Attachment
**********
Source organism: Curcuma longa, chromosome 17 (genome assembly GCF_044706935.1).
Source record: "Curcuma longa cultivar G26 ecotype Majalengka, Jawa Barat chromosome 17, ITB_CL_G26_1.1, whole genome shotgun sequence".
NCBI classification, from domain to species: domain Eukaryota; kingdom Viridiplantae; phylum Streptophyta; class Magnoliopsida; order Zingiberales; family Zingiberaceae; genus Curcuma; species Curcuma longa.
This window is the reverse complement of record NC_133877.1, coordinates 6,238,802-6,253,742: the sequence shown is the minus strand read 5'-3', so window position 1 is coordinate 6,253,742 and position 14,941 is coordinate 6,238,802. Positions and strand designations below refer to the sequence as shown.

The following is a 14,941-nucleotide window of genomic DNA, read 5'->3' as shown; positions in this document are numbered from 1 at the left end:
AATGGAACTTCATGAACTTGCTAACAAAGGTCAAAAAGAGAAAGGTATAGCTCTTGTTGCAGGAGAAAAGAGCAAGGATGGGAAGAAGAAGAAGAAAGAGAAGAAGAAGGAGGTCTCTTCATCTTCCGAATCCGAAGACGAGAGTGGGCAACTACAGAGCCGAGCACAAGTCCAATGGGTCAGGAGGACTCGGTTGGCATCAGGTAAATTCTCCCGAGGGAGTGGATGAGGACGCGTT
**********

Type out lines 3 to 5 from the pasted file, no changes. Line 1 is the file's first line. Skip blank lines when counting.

NCBI classification, from domain to species: domain Eukaryota; kingdom Viridiplantae; phylum Streptophyta; class Magnoliopsida; order Zingiberales; family Zingiberaceae; genus Curcuma; species Curcuma longa.
This window is the reverse complement of record NC_133877.1, coordinates 6,238,802-6,253,742: the sequence shown is the minus strand read 5'-3', so window position 1 is coordinate 6,253,742 and position 14,941 is coordinate 6,238,802. Positions and strand designations below refer to the sequence as shown.

The following is a 14,941-nucleotide window of genomic DNA, read 5'->3' as shown; positions in this document are numbered from 1 at the left end: